expanded to 6 families by the end of 2004 and 40 million by
the end of 2006. Similarly, he foresaw expansion in the
coming months of the GOB's agricultural credit programs for
small farmers -- which help sustain the rural poor.

20. (C) In reponse to a question from D/NSA Shirzad about
GOB plans regarding tax policy, Garcia noted that under the
previous Cardoso Administration taxes as a percentage of GDP
had increased from 28 percent to 38 percent during a span of
8 years. The Lula Administration, he said, planned to
implement a series of targetted VAT tax cuts aimed at
stimulating key sectors -- such as investment and basic
consumer goods. Simultaneously, the GOB planned to simplify
its VAT tax regime by imposing a uniform VAT tax rate across
all its states (i.e., end the current "guerra fiscal,"
whereby states compete in offering ever-sweeter tax breaks
for industry relocation). As for the income tax, Garcia
declared, plans were in the works to make the system more
progressive by increasing the number of tax brackets. (He
did not specify whether the GOB would make this move

21. (C) Comment. While Garcia's slightly different take on
the sustainable growth rate of the economy and the need for
lower interest rates reflects the traditional PT emphasis on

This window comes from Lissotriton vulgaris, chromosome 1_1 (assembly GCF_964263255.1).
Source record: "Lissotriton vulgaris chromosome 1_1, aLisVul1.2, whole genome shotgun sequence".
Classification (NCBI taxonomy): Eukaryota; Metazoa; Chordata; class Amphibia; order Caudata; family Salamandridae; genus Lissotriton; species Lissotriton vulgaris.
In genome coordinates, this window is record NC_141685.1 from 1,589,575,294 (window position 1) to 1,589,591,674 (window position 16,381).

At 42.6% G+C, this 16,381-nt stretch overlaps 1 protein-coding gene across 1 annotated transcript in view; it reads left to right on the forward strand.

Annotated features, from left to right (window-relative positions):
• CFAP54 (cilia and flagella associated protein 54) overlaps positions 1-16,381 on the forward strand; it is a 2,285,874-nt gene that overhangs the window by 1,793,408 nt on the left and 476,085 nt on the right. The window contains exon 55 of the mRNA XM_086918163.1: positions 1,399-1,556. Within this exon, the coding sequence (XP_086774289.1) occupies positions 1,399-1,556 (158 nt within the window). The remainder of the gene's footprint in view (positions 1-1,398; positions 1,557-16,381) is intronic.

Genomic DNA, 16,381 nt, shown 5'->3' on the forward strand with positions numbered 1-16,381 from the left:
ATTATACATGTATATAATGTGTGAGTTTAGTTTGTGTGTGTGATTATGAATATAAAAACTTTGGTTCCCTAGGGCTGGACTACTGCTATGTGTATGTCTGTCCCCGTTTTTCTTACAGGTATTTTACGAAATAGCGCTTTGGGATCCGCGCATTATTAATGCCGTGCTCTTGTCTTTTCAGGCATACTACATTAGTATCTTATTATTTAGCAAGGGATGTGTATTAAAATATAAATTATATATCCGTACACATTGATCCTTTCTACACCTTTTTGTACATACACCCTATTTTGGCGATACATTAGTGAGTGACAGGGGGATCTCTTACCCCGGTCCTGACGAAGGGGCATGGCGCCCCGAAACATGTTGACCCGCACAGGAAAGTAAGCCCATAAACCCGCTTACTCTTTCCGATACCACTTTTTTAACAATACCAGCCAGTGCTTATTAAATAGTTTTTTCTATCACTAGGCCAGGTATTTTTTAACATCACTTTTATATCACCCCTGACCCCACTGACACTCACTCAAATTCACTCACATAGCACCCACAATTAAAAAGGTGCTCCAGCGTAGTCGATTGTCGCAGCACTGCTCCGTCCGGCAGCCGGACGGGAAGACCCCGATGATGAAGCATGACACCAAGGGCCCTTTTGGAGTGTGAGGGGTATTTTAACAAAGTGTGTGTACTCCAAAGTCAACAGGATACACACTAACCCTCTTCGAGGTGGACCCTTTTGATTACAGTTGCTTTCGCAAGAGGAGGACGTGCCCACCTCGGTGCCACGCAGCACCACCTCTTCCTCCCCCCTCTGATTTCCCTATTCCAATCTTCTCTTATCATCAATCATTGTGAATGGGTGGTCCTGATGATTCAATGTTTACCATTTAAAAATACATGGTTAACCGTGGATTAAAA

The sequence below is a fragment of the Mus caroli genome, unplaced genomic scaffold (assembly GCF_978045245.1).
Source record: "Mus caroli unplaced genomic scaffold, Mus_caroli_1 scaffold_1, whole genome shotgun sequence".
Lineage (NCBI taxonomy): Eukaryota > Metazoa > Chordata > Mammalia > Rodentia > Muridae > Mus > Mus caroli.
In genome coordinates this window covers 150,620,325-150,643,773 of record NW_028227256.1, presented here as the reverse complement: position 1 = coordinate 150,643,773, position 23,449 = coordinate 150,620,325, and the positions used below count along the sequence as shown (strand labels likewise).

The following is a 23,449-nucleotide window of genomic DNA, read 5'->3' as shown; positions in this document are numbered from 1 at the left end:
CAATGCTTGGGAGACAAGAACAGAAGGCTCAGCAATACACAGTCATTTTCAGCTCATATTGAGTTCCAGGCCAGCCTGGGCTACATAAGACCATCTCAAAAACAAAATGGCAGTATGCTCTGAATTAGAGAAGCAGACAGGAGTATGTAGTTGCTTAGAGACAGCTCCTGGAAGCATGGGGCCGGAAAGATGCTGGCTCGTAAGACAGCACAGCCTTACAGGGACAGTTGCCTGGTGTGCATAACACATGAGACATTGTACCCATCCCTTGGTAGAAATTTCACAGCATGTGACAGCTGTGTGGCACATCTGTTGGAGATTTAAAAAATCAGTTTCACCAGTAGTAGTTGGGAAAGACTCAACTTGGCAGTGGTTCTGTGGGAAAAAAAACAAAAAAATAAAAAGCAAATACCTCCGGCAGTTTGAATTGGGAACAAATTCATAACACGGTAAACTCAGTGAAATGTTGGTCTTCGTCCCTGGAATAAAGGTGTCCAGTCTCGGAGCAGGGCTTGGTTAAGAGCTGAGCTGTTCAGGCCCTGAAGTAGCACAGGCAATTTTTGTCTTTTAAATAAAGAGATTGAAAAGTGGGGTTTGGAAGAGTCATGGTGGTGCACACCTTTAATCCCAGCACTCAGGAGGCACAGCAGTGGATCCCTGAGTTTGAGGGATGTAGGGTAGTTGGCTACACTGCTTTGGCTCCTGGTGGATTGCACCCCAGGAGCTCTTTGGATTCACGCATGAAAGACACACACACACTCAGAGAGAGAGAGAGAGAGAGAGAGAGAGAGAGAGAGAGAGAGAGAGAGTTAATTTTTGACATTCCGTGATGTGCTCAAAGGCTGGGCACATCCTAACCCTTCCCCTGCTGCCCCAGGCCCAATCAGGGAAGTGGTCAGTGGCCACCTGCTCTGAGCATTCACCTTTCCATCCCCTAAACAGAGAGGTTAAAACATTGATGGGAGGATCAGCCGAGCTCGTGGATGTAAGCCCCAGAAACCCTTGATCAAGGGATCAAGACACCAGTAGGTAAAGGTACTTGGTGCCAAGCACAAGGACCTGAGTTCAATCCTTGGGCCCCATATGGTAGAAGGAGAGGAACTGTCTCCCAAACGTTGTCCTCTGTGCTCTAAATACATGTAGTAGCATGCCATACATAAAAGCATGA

national development, Palocci and Meirelles remain firmly in
charge of macro-economic policy. Or as Meirelles put in at
one point, "as long as Palocci and I are around we are going
to make sure that economic policy is based upon concrete
data, not wishful thinking. However, if you see us leaving
the government, then I would start to worry."

Dinner with Sao Paulo Business Leaders

22. (SBU) Sao Paulo Consul General hosted a dinner for D/NSA
Shirzad and Director Renigar on the evening of November 22.
Dinner guests -- senior executives representing Brazilian and
multinational companies in the banking, agro-industry, steel
automobile, and packaging sectors -- noted that they believed
Brazil and other member countries would be better served by
converting Mercosur in a free trade area (as opposed to its
current form of a customs union). This, they observed, would
leave individual membes free to negotiate other deals at
their own pace, without having more protectionist members
hold everyone else back. One participant observed tha
Argentine industry is now merely a shell of what it once was,
commenting that his factory operating there is making a lot
of money because all his Argentine competition went broke.
The same participant criticized the GOB's ill-prepared
negotiating procedures, pointing out that the GOB went into
the recently-failed Mercosur/EU trade talks without
sufficiently consulting and defining positions/strategies,
and subsequently had to regroup after it was too late.
Regarding attempts to resolve bilateral Brazilian/Argentine
trade disputes, this participant was equally critical of the
GOB's lack of consultation and preparation. As a business
member of the Brazilian team negotiating with Argentine
counterparts, he stated that the Foreign Ministry gave the
Brazilian private sector ten points on how to reach an
agreement that were totally unrealistic, yet the MFA did not
want to hear any disagreement. He caustically remarked that
if he ran a business the same way the GOB ran trade
negotiations, he would be broke within a week.

23. (U) This cable was cleared by D/NSA Shirzad prior to